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Anthills of the Savannah is about the aftermath of colonialism, which left a deep and complex legacy in Africa. Colonialism has helped to usher in many of the changes in the fictional nation of Kangan. Some, like the rampant political instability, are terrible for the people of the nation, and others, like an improved role for women, seem to be improvements. On the other hand, women also represent a link to the people's precolonial heritage, and as such are both looking forward and looking back.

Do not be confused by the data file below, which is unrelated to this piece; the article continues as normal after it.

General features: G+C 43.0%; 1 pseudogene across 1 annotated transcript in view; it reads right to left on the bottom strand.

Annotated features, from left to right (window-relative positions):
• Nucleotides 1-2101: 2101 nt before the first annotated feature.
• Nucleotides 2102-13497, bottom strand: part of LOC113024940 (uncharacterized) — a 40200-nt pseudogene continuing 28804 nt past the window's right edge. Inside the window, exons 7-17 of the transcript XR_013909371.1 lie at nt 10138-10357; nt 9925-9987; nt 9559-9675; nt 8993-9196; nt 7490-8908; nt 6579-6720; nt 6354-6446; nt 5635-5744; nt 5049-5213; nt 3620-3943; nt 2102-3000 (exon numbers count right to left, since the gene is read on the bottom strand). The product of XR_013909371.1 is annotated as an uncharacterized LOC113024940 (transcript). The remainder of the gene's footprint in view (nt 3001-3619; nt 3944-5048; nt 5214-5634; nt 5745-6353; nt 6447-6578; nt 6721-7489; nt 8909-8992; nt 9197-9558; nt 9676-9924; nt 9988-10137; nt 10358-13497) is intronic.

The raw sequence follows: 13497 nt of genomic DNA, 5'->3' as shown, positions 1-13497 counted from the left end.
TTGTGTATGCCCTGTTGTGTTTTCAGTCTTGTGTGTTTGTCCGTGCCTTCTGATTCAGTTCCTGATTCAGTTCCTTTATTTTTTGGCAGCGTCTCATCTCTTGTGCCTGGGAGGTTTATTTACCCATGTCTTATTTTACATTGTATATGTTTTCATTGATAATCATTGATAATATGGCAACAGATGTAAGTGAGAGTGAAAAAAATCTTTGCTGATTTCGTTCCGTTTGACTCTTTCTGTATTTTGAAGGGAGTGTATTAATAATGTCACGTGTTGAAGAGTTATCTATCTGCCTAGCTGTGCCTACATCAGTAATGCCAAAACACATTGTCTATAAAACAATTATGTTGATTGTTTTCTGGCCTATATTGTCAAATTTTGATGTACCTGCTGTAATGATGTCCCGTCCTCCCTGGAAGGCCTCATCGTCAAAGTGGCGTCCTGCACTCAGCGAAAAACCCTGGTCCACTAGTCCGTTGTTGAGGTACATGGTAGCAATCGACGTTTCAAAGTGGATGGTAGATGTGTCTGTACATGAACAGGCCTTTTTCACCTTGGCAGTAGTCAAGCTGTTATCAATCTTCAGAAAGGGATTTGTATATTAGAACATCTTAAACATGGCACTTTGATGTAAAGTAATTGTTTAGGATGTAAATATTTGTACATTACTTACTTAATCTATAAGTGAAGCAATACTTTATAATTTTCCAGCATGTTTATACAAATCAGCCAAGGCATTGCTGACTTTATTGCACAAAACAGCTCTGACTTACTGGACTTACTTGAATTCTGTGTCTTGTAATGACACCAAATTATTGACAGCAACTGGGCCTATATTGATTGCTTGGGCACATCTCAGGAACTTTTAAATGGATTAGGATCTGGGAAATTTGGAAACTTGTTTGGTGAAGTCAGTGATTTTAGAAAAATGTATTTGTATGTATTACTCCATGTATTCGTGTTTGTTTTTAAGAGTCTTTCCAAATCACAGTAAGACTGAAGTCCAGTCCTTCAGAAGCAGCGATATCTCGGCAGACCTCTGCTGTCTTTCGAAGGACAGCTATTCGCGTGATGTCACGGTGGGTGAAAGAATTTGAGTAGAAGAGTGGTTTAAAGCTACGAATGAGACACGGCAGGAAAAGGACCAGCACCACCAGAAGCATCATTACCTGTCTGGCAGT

But in general, the violence, instability, abuses of power, and political corruption that plague the country in Achebe's novel are direct references to similar scenarios in post colonial Nigeria, which experienced extreme civil strife (even a civil war with the breakaway people of Biafra) and kleptocratic political leadership. Achebe asks late in the book, "what must a people do to appease an embittered history?" After enduring decades of post colonial turmoil, the answer is never clear.
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